What is the difference between the McMurray test and the Apley compression test?

Humans are able to move around and perform many physical movements thanks to the lower limbs. The lower limbs consist of muscle, bone, nerve and blood supply that works in a system. When one of these structures fails to work properly, such as after an injury, it can lead to problems in movement or difficulty using the limbs. Regular health screening can help identify risk and what can be done to avoid limb issues. In this article, we will be learning about the differences between the two tests, the McMurray test and the Apley compression test. These tests often are used to detect certain injury to the limb.

Before going through the differences, do you know that these two tests are actually checking or evaluating the same thing? These two tests are used to detect meniscus injury. What exactly is meniscus? Meniscus are rubbery disks that help cushion the knee joint. It sits between the lower leg bone (tibia) and the thigh bone (femur). In general, meniscus acts as a shock absorber. Meniscus tears usually take place when there is a sudden twist of the knee while bearing weight on it such as in athletes and those playing sports. For example, twisting the knee while the foot is planted on the ground when playing volleyball.

McMurray Test

This test is done while the patient is lying down on their back. Practitioner will bend the knee to 90 degrees perpendicular to the rest of the body. Then, the practitioner will rotate the bent knee toward the body (internal rotation) and away from the body (external rotation). Lastly, the practitioner straightens the leg.

The principle of McMurray’s test is to apply mild stress to the meniscus in different positions. Such movements are similar to the kind of force applied to the knee in daily routine.

McMurray test is said positive when there is presence of pain and joint making sound such as popping, clicking and snaps. A painful click on the inward rotation means there is tear to the lateral meniscus (meniscus on the outside of the knee) whereas a painful click on the outward rotation means there is tear to the medial meniscus (meniscus on the inside of the knee).

Apley Compression Test    

To understand how Apley compression test is performed, best to know the Apley distraction test first. This test is done while the patient is lying down on stomach (prone position). Practitioner will lean the knee back of the thigh and hold the leg in place. The knee is then bent to 90 degrees (perpendicular to the rest of the leg). Knee is pulled up lightly. Then, the practitioner rotates the lower leg away from the centre of the body and back toward the centre of the body. In the Apley compression test, the lower leg is pressed down lightly instead of pulled up.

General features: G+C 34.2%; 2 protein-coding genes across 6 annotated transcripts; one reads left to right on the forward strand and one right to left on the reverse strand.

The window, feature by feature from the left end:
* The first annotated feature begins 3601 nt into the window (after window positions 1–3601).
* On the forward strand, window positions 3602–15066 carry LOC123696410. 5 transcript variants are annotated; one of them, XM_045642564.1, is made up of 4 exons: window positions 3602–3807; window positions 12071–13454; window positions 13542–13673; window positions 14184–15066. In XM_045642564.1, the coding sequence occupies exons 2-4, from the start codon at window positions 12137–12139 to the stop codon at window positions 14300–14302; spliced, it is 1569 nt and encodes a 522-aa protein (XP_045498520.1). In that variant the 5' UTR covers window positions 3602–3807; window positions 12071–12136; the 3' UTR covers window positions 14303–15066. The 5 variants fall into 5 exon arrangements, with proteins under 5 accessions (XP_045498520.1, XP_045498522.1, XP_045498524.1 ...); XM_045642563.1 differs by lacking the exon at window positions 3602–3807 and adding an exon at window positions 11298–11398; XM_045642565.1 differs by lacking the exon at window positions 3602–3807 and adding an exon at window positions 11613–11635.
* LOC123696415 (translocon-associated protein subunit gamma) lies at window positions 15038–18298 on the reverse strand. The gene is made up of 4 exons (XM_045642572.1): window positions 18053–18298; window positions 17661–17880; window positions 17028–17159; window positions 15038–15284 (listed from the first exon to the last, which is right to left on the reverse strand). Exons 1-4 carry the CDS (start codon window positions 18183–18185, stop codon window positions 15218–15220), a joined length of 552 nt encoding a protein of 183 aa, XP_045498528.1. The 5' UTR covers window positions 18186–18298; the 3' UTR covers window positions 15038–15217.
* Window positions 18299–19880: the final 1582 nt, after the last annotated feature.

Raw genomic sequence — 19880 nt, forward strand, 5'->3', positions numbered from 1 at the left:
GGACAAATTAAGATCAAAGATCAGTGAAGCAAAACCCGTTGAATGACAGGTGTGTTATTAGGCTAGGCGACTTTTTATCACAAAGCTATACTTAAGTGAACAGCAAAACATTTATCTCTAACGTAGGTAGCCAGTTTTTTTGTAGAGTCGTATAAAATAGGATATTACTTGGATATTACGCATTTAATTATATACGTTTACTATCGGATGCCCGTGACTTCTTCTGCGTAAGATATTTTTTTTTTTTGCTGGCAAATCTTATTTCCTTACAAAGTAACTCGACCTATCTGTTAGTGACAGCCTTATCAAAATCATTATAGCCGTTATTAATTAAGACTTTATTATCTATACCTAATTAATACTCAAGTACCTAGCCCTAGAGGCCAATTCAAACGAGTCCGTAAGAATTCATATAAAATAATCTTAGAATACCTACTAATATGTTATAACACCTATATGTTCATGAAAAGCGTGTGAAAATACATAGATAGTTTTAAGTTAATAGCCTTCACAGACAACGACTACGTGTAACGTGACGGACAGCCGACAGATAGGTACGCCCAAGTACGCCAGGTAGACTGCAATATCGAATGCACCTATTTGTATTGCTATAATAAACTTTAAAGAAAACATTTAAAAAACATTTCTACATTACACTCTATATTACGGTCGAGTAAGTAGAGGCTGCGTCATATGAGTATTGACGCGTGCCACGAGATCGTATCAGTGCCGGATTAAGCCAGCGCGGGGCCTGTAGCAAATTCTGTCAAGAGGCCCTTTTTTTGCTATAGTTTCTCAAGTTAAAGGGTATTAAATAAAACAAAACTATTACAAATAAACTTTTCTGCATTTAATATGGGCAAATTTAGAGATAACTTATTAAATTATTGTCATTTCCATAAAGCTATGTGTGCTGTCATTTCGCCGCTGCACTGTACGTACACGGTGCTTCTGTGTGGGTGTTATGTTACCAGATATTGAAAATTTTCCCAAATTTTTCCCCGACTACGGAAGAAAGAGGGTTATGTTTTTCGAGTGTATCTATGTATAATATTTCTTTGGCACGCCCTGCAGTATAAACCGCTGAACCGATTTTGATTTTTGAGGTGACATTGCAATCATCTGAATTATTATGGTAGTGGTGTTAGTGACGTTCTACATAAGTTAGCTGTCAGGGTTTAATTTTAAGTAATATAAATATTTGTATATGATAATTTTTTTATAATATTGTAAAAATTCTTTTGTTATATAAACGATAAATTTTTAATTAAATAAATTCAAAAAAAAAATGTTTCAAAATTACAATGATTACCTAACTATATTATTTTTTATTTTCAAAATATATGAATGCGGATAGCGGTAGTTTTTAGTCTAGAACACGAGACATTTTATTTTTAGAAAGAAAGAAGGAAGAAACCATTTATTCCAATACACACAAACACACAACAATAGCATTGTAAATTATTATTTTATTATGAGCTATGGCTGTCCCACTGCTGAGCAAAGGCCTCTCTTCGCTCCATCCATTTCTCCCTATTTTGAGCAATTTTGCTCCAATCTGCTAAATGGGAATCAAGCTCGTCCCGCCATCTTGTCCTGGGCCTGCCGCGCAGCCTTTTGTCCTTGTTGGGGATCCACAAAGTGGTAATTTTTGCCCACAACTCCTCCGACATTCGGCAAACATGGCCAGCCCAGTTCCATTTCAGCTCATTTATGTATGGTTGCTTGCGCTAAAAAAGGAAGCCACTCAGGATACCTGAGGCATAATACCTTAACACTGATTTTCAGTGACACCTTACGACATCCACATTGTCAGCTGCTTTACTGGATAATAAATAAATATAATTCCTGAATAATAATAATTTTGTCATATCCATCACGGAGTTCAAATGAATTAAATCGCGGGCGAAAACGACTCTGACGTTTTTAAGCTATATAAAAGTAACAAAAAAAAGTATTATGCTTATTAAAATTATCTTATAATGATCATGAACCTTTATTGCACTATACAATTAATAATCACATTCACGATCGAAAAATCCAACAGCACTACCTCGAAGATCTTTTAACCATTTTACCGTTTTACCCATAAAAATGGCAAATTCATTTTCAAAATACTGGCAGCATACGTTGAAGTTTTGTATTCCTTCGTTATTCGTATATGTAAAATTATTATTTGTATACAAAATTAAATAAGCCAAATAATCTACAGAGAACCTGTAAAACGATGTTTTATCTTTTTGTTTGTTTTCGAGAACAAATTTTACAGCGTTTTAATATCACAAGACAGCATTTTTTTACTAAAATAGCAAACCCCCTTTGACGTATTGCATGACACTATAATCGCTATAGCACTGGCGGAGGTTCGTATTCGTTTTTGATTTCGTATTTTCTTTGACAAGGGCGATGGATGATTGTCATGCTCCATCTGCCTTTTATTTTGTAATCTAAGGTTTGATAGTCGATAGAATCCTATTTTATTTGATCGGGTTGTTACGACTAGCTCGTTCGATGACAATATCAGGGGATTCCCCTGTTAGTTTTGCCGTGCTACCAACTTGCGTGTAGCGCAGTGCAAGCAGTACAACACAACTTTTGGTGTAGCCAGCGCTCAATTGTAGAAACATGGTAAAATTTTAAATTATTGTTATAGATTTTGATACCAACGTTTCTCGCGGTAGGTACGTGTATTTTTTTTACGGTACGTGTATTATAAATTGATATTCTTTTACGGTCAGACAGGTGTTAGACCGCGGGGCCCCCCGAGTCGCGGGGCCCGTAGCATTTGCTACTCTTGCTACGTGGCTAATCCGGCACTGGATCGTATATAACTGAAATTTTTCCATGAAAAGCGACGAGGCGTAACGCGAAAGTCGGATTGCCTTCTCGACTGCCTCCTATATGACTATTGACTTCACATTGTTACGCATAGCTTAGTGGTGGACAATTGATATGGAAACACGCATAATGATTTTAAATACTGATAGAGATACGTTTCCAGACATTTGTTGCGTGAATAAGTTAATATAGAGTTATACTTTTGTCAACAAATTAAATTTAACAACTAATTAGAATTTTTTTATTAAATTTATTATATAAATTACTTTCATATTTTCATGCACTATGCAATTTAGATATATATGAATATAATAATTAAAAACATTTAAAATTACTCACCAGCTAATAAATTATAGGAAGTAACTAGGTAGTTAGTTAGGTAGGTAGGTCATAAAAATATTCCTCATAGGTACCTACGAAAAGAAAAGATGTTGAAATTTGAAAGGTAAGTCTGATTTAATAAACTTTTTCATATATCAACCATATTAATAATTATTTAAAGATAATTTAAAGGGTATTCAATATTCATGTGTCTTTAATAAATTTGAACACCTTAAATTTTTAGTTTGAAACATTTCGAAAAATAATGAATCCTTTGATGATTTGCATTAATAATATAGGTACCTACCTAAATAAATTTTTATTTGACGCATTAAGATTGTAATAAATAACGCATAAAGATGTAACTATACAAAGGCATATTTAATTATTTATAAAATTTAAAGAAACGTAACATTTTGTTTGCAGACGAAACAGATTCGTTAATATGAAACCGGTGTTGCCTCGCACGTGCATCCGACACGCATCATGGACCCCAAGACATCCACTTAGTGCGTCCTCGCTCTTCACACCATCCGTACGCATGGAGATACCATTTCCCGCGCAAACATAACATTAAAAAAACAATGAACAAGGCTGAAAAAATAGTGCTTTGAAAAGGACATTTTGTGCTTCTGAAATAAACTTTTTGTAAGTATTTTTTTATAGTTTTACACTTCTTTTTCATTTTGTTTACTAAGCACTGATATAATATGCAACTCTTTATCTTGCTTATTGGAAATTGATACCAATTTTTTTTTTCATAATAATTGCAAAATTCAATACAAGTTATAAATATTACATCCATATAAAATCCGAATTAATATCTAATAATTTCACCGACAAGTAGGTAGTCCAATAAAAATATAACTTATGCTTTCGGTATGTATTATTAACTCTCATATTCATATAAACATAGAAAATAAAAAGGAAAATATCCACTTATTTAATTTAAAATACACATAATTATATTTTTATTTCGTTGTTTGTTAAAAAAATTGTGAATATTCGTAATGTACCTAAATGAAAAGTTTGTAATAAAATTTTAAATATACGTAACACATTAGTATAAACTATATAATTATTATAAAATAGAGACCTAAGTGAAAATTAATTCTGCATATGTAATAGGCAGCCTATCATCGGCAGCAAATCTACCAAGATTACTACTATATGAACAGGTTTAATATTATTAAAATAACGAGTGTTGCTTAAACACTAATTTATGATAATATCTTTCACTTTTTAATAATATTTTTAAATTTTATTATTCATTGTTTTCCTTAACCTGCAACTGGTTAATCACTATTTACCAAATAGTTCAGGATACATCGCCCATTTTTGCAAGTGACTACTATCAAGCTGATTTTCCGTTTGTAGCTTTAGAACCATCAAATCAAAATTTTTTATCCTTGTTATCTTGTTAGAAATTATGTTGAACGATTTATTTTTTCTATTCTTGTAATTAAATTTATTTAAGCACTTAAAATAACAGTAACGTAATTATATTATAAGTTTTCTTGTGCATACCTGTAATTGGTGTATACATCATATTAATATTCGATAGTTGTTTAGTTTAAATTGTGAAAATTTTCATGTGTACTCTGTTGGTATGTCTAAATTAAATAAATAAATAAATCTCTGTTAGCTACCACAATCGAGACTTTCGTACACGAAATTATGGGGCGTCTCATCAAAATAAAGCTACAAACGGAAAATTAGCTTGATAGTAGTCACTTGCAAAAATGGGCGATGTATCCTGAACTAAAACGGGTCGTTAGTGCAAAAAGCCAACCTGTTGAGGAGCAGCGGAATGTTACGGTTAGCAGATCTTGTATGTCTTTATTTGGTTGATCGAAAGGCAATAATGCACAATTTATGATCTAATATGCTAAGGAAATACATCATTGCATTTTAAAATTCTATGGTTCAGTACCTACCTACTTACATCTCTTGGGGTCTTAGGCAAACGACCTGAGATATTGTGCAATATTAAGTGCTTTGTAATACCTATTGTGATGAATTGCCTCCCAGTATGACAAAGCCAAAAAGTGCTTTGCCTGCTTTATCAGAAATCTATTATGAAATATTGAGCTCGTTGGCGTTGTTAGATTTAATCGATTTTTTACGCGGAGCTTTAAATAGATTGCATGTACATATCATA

The principle of these tests is to apply mild stress to the meniscus such as when applied to the knee in daily life activities.

Both Apley distraction and compression test is typically known as Apley test. The test is said to be positive when there is pain or restriction during rotation of leg. If pain is experienced to the medial aspect (internal rotation) of the knee, this means that there is tear in medial meniscus whereas pain experienced to the lateral aspect (external rotation) of the knee means there is tear in lateral meniscus.

McMurray test and Apley test are done when there is suspicion of meniscus tear. Symptoms of meniscus tear include popping sensation when injury occurs, swelling or stiffness, pain especially when twisting or rotating the knee, difficulty to fully straighten the knee and locking of the knee. Most people can still walk on the injured knee for over 2 to 3 days before the knee is presented with symptoms.

These two tests are performed on both sides of the legs, typically with the healthy legs or legs with no symptoms. This is done to evaluate how severe the injury is and to make a fair comparison. Although the two tests do help in identifying if there is injury to the meniscus, since symptoms can resemble other knee injuries, doctors typically run imaging tests to help confirm diagnosis. Meniscal tears are best viewed using MRI.

It can be concluded that although there are differences in the way the McMurray test and Apley test is performed, both aim in looking for signs of meniscal tear. When these two tests are performed on the same setting, it increases the confidence for identifying meniscal tear.These tests may cause discomfort especially to the injured knee but in general it is a safe test and can be done in a doctor’s office. The tests should not be causing intense pain. Imaging tests are usually needed after a knee injury, at least one such as x-ray. When there is great suspicion of the meniscal tear, further imaging tests such as MRI is done to help identify which part of the meniscus is affected.

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